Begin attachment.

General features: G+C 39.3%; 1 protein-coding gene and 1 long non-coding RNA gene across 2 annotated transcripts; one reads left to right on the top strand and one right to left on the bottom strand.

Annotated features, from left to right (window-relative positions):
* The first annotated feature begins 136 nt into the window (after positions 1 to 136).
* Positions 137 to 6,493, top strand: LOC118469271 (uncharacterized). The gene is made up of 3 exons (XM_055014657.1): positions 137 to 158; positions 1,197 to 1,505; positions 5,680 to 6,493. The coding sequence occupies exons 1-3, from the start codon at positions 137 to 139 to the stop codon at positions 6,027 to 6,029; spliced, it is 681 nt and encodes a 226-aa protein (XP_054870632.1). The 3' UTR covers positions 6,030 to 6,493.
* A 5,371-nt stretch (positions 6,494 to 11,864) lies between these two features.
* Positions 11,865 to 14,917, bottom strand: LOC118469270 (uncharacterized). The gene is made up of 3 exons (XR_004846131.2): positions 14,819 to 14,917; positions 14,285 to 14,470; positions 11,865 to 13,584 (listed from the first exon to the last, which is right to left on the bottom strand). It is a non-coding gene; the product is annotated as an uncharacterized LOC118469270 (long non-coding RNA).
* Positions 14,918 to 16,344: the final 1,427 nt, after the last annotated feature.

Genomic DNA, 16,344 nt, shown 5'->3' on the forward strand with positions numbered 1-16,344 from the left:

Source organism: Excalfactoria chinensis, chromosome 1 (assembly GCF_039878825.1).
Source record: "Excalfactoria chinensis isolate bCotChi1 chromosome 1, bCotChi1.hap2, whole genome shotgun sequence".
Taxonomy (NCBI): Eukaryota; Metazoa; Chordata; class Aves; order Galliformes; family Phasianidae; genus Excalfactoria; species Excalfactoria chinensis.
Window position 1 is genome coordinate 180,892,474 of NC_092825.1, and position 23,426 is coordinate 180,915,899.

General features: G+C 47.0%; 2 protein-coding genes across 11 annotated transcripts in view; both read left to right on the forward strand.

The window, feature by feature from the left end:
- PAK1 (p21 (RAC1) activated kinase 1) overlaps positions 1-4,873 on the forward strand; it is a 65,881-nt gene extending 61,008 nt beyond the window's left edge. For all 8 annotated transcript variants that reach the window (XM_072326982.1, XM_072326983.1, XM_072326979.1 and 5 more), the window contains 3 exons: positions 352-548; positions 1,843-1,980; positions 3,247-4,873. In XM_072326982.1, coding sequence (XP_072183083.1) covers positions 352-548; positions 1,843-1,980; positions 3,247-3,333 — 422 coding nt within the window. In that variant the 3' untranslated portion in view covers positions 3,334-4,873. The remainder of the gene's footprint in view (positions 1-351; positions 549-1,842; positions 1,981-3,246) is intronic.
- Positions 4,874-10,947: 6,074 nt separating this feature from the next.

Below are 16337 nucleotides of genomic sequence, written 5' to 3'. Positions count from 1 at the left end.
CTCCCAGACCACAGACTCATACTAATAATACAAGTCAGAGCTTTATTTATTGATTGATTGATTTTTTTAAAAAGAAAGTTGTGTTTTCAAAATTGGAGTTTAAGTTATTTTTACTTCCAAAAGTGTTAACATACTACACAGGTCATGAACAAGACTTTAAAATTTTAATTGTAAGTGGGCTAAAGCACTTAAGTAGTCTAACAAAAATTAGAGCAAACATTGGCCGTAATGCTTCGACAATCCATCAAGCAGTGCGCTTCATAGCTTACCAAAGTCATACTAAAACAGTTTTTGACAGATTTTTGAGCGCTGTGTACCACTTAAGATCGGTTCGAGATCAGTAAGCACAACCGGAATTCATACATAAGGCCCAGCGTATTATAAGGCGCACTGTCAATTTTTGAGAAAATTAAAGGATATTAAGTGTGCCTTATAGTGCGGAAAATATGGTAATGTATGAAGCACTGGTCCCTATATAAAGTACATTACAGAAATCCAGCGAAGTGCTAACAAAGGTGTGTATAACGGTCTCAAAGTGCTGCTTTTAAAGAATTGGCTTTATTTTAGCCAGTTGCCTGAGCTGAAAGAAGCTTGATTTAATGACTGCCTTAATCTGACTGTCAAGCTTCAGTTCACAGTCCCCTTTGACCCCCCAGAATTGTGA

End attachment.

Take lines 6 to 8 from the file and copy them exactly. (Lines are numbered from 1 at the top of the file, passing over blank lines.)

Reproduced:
* Positions 11,865 to 14,917, bottom strand: LOC118469270 (uncharacterized). The gene is made up of 3 exons (XR_004846131.2): positions 14,819 to 14,917; positions 14,285 to 14,470; positions 11,865 to 13,584 (listed from the first exon to the last, which is right to left on the bottom strand). It is a non-coding gene; the product is annotated as an uncharacterized LOC118469270 (long non-coding RNA).
* Positions 14,918 to 16,344: the final 1,427 nt, after the last annotated feature.

Genomic DNA, 16,344 nt, shown 5'->3' on the forward strand with positions numbered 1-16,344 from the left: